Wednesday, June 20, 2007

Google's $10 million clean car challenge

You often hear renewable energy skeptics argue that solar and wind energy technologies don't contribute to lessening our dependence on fossil fuels because they are primarily used to generate electricity.

Google has figured out that one way to address that is to support the development of automobiles that run on solar and wind power. They've joined British billionaire entrepreneur Richard Branson in issuing a challenge to the general public to develop solutions designed to avoid the worst-case climate change scenario.

While President Bush and the galaxy of candidates vying to replace him struggle to articulate how we might lessen our dependence on fossil fuels, the folks at Google have some pretty good ideas that point in the right direction -- and they're backing them with some green of their own. (GW)

Google plugs in to hybrid car development with $10M

By James R. Healey
June 18, 2007

Internet search giant Google (GOOG) hopes to speed the development of plug-in hybrid cars by giving away millions of dollars to people and companies that have what appear to be practical ways to get plug-ins to market faster.

But the money, announced Monday afternoon at Google headquarters in Mountain Valley, Calif., totals just $1 million so far with another $10 million pledged, which might not be enough to move the needle.

Auto development is crushingly expensive, especially when it involves the kind of advanced battery and powertrain technology used in plug-in hybrids.

Though automakers are tight-lipped about what they spend, bringing a plug-in hybrid to market could cost hundreds of millions of dollars.

"Google is not going to get into the business of building and selling hybrid electrics. Our focus is on accelerating their developing through research, testing and investment," says's Dan Reicher, who was assistant energy secretary under former President Bill Clinton. is the philanthropic arm of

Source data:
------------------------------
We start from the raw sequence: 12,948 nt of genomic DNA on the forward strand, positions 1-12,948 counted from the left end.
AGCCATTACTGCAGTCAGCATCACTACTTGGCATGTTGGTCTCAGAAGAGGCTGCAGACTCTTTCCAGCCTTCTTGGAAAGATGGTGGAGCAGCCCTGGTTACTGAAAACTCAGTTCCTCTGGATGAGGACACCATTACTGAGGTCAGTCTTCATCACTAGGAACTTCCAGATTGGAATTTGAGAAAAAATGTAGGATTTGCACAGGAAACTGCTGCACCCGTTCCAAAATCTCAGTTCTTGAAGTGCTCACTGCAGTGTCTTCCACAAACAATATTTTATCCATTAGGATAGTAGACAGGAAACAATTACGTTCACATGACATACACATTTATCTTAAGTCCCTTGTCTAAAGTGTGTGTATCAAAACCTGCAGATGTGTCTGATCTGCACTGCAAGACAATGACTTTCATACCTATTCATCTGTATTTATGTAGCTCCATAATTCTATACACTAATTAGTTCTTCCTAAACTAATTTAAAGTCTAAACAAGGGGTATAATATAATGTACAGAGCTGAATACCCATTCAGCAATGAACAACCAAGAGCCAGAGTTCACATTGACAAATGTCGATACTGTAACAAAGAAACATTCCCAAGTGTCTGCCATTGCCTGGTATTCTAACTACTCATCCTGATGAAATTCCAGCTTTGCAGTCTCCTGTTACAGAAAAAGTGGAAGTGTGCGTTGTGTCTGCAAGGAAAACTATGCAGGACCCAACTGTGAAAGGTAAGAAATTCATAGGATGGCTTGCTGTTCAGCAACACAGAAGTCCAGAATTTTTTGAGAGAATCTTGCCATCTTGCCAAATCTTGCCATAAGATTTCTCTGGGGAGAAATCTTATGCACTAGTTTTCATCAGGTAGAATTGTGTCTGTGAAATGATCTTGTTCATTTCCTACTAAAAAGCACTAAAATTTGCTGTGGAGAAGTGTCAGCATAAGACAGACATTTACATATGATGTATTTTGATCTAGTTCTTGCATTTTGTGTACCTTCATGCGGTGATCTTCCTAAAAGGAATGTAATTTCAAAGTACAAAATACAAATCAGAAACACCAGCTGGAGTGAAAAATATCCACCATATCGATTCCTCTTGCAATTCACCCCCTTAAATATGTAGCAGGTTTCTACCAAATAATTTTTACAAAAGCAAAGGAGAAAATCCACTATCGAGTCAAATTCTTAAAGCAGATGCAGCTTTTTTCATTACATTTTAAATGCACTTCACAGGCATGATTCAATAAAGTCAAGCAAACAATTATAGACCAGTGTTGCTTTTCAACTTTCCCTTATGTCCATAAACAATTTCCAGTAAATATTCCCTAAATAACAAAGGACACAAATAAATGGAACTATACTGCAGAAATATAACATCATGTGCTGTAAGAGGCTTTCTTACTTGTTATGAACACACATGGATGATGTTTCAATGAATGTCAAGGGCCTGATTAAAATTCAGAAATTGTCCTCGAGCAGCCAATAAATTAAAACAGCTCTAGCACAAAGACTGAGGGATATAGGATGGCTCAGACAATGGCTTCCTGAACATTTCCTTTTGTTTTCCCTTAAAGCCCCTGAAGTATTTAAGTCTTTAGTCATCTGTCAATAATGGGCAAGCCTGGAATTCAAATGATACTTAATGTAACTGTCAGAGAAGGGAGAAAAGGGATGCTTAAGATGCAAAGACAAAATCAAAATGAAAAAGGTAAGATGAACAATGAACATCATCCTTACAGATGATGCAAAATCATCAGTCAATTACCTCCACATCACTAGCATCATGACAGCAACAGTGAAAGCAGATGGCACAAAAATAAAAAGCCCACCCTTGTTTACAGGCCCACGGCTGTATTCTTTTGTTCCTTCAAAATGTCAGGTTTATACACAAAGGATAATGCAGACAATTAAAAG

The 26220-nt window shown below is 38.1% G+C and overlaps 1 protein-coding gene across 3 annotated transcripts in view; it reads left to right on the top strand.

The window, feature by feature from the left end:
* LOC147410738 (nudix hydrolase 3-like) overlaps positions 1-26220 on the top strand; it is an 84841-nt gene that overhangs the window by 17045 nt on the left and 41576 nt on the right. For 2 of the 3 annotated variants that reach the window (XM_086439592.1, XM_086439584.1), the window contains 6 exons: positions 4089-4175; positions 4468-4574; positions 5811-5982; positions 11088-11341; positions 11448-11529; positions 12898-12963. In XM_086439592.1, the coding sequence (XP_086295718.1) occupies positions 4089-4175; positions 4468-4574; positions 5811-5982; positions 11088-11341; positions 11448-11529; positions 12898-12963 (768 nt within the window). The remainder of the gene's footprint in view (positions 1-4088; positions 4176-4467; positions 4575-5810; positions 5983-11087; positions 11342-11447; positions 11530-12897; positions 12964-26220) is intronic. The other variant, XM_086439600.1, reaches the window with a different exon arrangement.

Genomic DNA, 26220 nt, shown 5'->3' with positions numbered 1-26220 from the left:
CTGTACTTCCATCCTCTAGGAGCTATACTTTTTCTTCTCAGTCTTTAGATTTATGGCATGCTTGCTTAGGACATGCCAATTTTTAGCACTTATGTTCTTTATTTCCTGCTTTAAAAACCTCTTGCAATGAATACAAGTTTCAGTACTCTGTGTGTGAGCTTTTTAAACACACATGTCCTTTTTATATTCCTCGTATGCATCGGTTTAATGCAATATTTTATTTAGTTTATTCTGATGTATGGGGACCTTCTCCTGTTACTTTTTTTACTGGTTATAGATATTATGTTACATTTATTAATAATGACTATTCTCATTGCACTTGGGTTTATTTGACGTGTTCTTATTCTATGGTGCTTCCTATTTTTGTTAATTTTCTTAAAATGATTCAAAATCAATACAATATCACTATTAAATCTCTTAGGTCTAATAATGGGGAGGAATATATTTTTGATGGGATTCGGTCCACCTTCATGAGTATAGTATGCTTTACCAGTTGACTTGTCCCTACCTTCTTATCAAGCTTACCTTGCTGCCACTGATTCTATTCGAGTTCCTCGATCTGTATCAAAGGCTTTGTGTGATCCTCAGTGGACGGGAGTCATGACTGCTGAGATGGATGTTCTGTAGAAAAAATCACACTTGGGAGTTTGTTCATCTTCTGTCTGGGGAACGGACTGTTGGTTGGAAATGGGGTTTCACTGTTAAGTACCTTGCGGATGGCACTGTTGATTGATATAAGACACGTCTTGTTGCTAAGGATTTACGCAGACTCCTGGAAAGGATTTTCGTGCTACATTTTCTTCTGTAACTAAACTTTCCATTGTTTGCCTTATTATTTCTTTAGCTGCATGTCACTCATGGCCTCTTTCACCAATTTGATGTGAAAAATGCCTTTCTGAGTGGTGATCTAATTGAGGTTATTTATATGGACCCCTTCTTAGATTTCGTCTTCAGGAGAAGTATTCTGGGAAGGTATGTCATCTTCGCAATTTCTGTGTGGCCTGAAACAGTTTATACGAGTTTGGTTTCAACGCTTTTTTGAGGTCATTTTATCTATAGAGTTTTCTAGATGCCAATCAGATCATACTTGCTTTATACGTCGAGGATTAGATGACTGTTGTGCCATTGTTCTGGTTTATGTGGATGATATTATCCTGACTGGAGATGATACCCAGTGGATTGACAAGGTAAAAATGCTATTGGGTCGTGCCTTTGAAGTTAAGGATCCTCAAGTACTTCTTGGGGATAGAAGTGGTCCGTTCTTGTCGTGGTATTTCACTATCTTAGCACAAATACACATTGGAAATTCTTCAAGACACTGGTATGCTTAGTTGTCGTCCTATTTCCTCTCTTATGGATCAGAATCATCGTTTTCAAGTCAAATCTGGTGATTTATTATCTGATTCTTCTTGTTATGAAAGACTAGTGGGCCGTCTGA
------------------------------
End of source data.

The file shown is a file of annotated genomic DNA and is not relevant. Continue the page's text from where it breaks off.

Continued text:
General Motors is the only major automaker that has announced specific plans to market plug-in vehicles, as soon as 2010.

"We applaud them for the investment in plug-in hybrid vehicle technologies," says Brian Corbett, GM's hybrid powertrain spokesman. "Every little bit helps."

The federal government plans to spend $28 million on plug-in component research in fiscal 2008, he notes.

Plug-in hybrids have bigger-capacity batteries than regular gasoline-electric hybrids, so they can go farther using the battery-powered electric motor before they need to switch on the gasoline engine for more power or to recharge the batteries. Plug-ins, as the name implies, can be recharged by plugging them into normal household current, thus trimming even more the need for the internal-combustion engine.

"For plug-ins, which is everybody's goal right now, only lithium-ion batteries will work," because they are smaller and lighter than today's nickel metal hydride hybrid batteries, says Mary Ann Wright, CEO of Johnson Controls-Saft Advanced Power Solutions (JCS). "A plug-in with a 20- or 30- or 40-mile range, you're going to have your whole vehicle filled with nickel metal hydride," she says, making those impractical.